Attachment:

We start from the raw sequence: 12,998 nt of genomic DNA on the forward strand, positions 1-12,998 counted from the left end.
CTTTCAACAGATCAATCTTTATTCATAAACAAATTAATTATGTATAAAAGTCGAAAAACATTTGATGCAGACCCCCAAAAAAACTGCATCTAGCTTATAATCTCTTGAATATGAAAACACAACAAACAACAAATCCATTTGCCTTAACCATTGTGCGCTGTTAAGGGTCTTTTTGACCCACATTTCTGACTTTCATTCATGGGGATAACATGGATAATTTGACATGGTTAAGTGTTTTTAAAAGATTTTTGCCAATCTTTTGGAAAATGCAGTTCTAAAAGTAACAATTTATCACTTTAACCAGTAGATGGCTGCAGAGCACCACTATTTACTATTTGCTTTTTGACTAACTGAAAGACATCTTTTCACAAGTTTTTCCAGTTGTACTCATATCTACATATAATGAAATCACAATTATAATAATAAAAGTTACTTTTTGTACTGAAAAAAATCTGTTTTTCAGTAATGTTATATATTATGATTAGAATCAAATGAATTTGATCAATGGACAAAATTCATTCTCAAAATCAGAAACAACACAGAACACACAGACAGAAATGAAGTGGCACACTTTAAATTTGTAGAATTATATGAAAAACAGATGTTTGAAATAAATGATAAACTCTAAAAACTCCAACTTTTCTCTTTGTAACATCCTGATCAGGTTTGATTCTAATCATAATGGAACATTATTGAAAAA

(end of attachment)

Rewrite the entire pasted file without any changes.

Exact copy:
We start from the raw sequence: 12,998 nt of genomic DNA on the forward strand, positions 1-12,998 counted from the left end.
CTTTCAACAGATCAATCTTTATTCATAAACAAATTAATTATGTATAAAAGTCGAAAAACATTTGATGCAGACCCCCAAAAAAACTGCATCTAGCTTATAATCTCTTGAATATGAAAACACAACAAACAACAAATCCATTTGCCTTAACCATTGTGCGCTGTTAAGGGTCTTTTTGACCCACATTTCTGACTTTCATTCATGGGGATAACATGGATAATTTGACATGGTTAAGTGTTTTTAAAAGATTTTTGCCAATCTTTTGGAAAATGCAGTTCTAAAAGTAACAATTTATCACTTTAACCAGTAGATGGCTGCAGAGCACCACTATTTACTATTTGCTTTTTGACTAACTGAAAGACATCTTTTCACAAGTTTTTCCAGTTGTACTCATATCTACATATAATGAAATCACAATTATAATAATAAAAGTTACTTTTTGTACTGAAAAAAATCTGTTTTTCAGTAATGTTATATATTATGATTAGAATCAAATGAATTTGATCAATGGACAAAATTCATTCTCAAAATCAGAAACAACACAGAACACACAGACAGAAATGAAGTGGCACACTTTAAATTTGTAGAATTATATGAAAAACAGATGTTTGAAATAAATGATAAACTCTAAAAACTCCAACTTTTCTCTTTGTAACATCCTGATCAGGTTTGATTCTAATCATAATGGAACATTATTGAAAAA